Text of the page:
A Cheerleader’s Vulgar Message Prompts a First Amendment Showdown
A Pennsylvania school district has asked the Supreme Court to rule on whether students may be disciplined for what they say on social media.
By Adam Liptak
- Dec. 28, 2020Updated 9:24 a.m. ET
WASHINGTON — It was a Saturday in the spring of 2017, and a ninth-grade student in Pennsylvania was having a bad day. She had just learned that she had failed to make the varsity cheerleading squad and would remain on junior varsity.
The student expressed her frustration on social media, sending a message on Snapchat to about 250 friends. The message included an image of the student and a friend with their middle fingers raised, along with text expressing a similar sentiment. Using a curse word four times, the student expressed her dissatisfaction with “school,” “softball,” “cheer” and “everything.”
Though Snapchat messages are ephemeral by design, another student took a screenshot of this one and showed it to her mother, a coach. The school suspended the student from cheerleading for a year, saying the punishment was needed to “avoid chaos” and maintain a “teamlike environment.”
The student sued the school district, winning a sweeping victory in the United States Court of Appeals for the Third Circuit, in Philadelphia. The court said the First Amendment did not allow public schools to punish students for speech outside school grounds.
Next month, at its first private conference after the holiday break, the Supreme Court will consider whether to hear the case, Mahanoy Area School District v. B.L., No. 20-255. The Third Circuit’s ruling is in tension with decisions from several other courts, and such splits often invite Supreme Court review.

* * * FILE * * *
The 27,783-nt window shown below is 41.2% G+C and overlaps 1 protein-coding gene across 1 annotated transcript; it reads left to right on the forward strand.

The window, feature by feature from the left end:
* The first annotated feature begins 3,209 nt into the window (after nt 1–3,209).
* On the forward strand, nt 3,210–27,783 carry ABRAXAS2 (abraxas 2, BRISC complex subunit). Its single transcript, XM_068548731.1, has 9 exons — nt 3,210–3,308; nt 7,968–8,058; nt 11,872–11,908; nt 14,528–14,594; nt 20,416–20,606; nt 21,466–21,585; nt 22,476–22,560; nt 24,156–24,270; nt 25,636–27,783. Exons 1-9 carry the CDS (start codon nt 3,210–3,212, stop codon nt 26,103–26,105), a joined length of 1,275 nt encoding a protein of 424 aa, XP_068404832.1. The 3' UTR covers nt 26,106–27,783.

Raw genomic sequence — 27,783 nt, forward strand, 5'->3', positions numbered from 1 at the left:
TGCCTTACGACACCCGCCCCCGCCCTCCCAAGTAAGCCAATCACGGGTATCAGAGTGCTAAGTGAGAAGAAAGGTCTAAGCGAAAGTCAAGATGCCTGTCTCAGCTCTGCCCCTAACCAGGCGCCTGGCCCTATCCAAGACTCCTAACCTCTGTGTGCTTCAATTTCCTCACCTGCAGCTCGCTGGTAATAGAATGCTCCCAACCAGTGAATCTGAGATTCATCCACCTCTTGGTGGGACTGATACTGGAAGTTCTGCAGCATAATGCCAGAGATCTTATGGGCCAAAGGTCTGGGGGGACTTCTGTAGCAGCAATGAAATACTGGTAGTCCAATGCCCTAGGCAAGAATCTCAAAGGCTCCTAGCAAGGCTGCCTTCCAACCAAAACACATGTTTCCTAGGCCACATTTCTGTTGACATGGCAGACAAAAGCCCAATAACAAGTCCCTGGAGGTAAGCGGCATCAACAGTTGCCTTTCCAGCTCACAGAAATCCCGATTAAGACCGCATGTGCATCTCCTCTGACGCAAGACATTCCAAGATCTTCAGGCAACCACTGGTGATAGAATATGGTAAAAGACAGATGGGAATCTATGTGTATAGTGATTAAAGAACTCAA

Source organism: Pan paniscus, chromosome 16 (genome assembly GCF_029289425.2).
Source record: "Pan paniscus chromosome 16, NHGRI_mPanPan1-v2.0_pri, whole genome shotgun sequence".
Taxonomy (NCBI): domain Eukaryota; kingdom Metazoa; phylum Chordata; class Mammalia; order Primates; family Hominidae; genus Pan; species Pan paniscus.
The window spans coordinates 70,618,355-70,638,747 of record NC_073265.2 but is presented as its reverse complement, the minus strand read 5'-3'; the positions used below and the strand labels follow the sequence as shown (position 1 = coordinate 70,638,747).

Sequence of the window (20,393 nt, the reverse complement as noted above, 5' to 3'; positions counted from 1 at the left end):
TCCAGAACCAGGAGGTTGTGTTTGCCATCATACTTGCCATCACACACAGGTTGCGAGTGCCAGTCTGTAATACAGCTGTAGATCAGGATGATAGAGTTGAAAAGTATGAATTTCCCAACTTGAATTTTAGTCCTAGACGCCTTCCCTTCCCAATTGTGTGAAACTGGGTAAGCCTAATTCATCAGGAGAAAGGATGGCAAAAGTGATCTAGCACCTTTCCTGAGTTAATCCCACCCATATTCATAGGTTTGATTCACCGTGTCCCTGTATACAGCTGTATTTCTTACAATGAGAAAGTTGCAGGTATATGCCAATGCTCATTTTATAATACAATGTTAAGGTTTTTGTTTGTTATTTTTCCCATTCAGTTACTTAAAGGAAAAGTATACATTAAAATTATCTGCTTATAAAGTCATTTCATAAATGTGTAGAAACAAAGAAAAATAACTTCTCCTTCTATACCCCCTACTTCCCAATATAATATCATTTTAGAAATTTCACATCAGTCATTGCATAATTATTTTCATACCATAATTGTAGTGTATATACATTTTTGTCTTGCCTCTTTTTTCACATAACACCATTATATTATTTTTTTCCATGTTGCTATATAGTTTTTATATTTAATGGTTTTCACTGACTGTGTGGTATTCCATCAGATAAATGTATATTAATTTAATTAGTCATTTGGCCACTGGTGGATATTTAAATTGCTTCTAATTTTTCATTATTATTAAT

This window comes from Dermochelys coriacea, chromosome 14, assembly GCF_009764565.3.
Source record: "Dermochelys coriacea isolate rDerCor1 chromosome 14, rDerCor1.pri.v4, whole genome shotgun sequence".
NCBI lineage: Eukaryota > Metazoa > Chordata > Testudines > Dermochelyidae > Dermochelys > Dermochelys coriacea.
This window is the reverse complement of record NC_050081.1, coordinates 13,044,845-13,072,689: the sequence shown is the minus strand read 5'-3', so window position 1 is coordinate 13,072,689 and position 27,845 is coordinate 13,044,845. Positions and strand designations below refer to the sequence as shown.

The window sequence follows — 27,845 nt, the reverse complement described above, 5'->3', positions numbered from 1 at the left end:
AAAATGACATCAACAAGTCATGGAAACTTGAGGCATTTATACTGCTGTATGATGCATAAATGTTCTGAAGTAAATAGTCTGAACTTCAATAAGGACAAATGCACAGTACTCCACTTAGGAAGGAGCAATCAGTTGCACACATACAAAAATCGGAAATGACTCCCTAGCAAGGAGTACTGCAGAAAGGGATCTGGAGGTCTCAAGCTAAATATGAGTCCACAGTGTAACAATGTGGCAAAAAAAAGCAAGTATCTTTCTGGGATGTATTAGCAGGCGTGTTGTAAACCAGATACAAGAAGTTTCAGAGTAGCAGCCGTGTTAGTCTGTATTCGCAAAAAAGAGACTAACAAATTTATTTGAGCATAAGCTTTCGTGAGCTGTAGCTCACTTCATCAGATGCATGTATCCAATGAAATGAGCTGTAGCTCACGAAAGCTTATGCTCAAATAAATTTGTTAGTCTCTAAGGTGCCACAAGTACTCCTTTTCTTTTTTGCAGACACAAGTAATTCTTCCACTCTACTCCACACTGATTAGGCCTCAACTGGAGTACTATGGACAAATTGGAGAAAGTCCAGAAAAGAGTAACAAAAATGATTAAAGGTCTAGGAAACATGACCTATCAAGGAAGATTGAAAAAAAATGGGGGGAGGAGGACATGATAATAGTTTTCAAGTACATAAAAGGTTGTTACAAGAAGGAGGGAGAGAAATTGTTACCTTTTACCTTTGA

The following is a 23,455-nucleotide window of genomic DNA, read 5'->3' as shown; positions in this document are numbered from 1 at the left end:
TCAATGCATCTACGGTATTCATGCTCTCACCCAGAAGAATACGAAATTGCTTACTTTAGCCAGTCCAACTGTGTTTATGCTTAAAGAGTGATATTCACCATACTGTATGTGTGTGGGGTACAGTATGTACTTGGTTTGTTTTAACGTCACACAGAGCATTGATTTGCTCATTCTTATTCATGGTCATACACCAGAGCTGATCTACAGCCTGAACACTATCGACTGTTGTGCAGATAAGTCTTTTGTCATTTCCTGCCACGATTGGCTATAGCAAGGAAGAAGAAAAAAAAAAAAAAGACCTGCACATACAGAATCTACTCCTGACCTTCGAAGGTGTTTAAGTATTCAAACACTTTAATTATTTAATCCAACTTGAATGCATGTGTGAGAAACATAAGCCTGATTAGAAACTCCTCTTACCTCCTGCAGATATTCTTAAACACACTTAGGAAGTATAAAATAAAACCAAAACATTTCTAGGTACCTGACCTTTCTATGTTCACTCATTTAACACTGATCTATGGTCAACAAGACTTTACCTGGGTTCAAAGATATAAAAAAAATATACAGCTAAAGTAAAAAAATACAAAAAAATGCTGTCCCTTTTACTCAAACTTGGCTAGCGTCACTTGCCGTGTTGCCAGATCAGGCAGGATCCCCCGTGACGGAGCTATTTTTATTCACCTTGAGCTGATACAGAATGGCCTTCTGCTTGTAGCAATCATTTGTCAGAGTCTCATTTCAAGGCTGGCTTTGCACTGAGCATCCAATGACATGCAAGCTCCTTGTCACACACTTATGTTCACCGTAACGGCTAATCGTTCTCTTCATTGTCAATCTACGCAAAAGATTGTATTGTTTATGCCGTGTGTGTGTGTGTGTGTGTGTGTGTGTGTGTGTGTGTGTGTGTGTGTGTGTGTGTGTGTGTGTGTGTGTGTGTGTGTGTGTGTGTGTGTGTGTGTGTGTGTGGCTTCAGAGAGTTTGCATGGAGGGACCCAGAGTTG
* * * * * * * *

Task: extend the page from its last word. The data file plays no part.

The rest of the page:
In urging the justices to hear the case, the school district said administrators around the nation needed a definitive ruling from the Supreme Court on their power to discipline students for what they say away from school. “The question presented recurs constantly and has become even more urgent as Covid-19 has forced schools to operate online,” a brief for the school district said. “Only this court can resolve this threshold First Amendment question bedeviling the nation’s nearly 100,000 public schools.”
Justin Driver, a law professor at Yale and the author of “The Schoolhouse Gate: Public Education, the Supreme Court and the Battle for the American Mind,” agreed with the school district, to a point.
“It is difficult to exaggerate the stakes of this constitutional question,” he said. But he added that schools had no business telling students what they could say when they were not in school.
“In the modern era, a tremendous percentage of minors’ speech occurs off campus but online,” he said. “Judicial decisions that permit schools to regulate off-campus speech that criticizes public schools are antithetical to the First Amendment. Such decisions empower schools to reach into any student’s home and declare critical statements verboten, something that should deeply alarm all Americans.”